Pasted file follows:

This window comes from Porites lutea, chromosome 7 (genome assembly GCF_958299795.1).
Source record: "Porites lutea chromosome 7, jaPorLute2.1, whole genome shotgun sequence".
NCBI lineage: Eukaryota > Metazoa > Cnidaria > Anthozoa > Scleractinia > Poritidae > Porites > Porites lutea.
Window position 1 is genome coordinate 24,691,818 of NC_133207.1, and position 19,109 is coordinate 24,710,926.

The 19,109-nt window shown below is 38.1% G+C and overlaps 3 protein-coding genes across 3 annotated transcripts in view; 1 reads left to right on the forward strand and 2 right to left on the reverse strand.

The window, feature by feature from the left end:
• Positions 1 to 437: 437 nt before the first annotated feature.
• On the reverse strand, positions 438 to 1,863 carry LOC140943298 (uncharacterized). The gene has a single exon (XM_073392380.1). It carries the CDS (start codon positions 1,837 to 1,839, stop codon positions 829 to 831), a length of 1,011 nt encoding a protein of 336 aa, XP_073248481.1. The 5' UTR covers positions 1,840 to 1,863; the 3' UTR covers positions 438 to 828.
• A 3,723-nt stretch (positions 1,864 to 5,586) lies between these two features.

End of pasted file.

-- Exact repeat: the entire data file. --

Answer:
This window comes from Porites lutea, chromosome 7 (genome assembly GCF_958299795.1).
Source record: "Porites lutea chromosome 7, jaPorLute2.1, whole genome shotgun sequence".
NCBI lineage: Eukaryota > Metazoa > Cnidaria > Anthozoa > Scleractinia > Poritidae > Porites > Porites lutea.
Window position 1 is genome coordinate 24,691,818 of NC_133207.1, and position 19,109 is coordinate 24,710,926.

The 19,109-nt window shown below is 38.1% G+C and overlaps 3 protein-coding genes across 3 annotated transcripts in view; 1 reads left to right on the forward strand and 2 right to left on the reverse strand.

The window, feature by feature from the left end:
• Positions 1 to 437: 437 nt before the first annotated feature.
• On the reverse strand, positions 438 to 1,863 carry LOC140943298 (uncharacterized). The gene has a single exon (XM_073392380.1). It carries the CDS (start codon positions 1,837 to 1,839, stop codon positions 829 to 831), a length of 1,011 nt encoding a protein of 336 aa, XP_073248481.1. The 5' UTR covers positions 1,840 to 1,863; the 3' UTR covers positions 438 to 828.
• A 3,723-nt stretch (positions 1,864 to 5,586) lies between these two features.